Concluding Adelaide’s bustling Fringe season, British stand up comedian Stephen K Amos graced the Arts theatre stage last Thursday with his new show, The Story So Far. Combining his knowledge of world issues with a personal account of his past tribulations made for an hour of captivating entertainment.
Beginning the show with a jovial tone, Amos exchanged banter with the crowd, slanting Adelaide as largely unchanged since his last visit. Perhaps what made the show so successful was his tendency to speak from experience, focusing largely on topics that he was either well informed or passionate about.
Touching on the truly unique nature of Australian culture by poking fun at the humble bogan and attempting the stereotypical Aussie accent, the comedian immediately built a rapport with the audience.
As the show progressed his light-hearted delivery continued despite the mention of Donald Trump, Gollywogs, and other references to the unenviable turmoil of society. However, in a testament to his optimistic outlook, such topics were delivered comedically thanks to his quick wit and satirical humour.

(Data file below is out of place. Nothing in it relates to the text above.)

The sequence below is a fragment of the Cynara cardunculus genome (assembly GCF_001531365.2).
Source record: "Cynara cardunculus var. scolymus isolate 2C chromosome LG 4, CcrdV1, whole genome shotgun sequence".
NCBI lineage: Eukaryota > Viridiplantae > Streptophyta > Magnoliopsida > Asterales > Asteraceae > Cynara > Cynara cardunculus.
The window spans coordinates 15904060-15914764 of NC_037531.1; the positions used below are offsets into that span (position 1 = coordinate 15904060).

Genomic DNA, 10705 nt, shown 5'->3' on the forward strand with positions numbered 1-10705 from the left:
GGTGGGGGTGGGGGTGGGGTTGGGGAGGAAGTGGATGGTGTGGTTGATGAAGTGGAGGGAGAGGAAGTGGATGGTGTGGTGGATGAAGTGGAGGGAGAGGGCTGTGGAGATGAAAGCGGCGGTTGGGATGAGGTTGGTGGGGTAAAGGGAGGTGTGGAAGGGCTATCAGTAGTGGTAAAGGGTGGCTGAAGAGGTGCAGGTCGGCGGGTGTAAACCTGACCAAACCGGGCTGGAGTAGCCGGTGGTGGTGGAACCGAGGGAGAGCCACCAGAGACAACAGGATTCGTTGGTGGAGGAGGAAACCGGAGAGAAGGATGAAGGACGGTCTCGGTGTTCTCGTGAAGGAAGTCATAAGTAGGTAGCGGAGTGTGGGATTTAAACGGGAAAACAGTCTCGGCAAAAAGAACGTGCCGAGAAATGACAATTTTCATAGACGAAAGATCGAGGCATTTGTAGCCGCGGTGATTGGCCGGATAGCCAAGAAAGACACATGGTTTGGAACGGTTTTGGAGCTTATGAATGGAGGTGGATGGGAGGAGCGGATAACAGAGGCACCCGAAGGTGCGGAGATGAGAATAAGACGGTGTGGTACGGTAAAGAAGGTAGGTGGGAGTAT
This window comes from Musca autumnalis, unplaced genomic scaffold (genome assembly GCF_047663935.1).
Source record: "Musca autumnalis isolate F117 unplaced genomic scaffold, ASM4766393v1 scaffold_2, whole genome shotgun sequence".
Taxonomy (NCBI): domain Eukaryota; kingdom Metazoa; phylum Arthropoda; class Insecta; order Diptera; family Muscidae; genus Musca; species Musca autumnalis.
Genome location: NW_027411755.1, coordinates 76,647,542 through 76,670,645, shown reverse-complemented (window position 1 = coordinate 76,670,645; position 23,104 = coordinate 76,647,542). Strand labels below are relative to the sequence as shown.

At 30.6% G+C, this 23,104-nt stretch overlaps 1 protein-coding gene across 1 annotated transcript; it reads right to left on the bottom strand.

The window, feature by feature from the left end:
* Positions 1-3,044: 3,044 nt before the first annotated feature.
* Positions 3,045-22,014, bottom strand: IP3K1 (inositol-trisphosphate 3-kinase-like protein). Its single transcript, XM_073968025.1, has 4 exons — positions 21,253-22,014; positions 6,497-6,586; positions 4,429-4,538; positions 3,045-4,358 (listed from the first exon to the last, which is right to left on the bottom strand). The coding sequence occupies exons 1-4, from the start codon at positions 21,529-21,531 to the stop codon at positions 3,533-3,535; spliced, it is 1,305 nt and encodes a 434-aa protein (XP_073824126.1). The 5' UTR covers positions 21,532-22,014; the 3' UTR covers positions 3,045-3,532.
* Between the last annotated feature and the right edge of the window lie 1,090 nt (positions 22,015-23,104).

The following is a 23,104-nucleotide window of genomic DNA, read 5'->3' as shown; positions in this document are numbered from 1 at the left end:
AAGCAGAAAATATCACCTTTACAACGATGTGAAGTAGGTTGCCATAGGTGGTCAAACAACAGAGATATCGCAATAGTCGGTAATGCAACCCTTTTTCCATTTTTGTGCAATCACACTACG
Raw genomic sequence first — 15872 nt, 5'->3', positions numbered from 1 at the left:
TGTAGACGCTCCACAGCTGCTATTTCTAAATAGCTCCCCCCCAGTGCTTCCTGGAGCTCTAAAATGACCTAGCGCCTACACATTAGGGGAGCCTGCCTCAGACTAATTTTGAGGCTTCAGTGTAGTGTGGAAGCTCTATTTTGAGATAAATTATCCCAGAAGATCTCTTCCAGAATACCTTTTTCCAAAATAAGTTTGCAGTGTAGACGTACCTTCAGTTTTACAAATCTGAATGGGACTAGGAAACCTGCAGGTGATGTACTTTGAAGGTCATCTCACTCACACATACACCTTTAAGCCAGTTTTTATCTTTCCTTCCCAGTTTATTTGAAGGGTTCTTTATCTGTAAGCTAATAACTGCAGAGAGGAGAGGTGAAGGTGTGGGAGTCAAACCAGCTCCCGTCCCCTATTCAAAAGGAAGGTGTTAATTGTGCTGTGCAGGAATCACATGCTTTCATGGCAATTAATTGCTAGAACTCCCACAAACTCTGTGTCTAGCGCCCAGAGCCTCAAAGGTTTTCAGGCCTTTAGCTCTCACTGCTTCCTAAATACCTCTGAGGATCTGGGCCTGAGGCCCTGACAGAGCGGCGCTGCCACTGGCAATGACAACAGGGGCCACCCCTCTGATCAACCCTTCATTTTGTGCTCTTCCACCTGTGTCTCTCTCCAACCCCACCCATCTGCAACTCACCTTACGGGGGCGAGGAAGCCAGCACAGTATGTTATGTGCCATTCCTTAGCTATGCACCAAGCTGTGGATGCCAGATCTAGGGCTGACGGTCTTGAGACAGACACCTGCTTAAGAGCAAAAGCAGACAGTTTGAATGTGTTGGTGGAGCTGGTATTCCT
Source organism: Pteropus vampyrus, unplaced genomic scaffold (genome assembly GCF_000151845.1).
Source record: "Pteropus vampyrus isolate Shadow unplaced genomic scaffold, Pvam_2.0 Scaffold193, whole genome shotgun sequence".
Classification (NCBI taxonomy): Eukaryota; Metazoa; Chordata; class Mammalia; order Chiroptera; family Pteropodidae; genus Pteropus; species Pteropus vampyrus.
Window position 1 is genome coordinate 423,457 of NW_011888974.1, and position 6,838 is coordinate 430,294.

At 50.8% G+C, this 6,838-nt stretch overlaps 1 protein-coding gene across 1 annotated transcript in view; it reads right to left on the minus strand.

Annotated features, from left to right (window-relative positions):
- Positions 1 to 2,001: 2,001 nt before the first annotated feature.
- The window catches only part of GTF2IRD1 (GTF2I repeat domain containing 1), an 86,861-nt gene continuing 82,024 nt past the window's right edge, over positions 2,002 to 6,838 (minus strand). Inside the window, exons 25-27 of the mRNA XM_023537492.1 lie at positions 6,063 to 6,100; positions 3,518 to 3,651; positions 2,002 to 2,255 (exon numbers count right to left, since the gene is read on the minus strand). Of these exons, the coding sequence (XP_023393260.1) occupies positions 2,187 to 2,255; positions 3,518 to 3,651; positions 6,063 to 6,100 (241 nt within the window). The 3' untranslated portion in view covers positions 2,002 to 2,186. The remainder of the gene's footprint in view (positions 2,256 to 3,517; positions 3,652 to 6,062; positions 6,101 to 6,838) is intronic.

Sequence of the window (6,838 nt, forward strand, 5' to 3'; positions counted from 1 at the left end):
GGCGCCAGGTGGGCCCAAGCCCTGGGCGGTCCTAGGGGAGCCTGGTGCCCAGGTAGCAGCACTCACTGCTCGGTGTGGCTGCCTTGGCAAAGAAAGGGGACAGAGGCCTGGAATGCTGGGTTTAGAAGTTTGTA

Reminiscing on his childhood memories, Amos nostalgically recounted the influence of his large, tightknit family, attributing his current success to their support. He retrospectively thanked his father, who worked exceptionally hard to juggle three jobs in order to provide for his wife and eight children. Family was a recurring theme during the show, demonstrating just how influential they have been throughout his life.
Things took a solemn twist when he revealed the passing of his mother and twin sister within the span of two years; such heart-wrenching tragedy was responsible for completely breaking its least suspecting victim. While the emphasis on his resulting emotional anguish was brief, he made his pain clear; yet instead of focusing solely on his heartbreak, he reinforced the importance of comedy as an emotional aid.
Amos attributed his dedication to comedy, and more specifically The Story So Far show, to the joy it brings both himself and his audience. Acknowledging that everyone deals with their own inner turmoil, he admitted there was nothing more rewarding than being able to bring laughter to those who need it most, even if only for a moment.
Amos’ ability to address a myriad of social injustices and taboo topics in a humorous manner, while managing to convey words of encouragement and inspiration, was exactly what made this show so entertaining. A thoroughly enjoyable and interactive performance, this heart-warming set was a highlight of this year’s Fringe Festival.
Words by Taylor Siemelink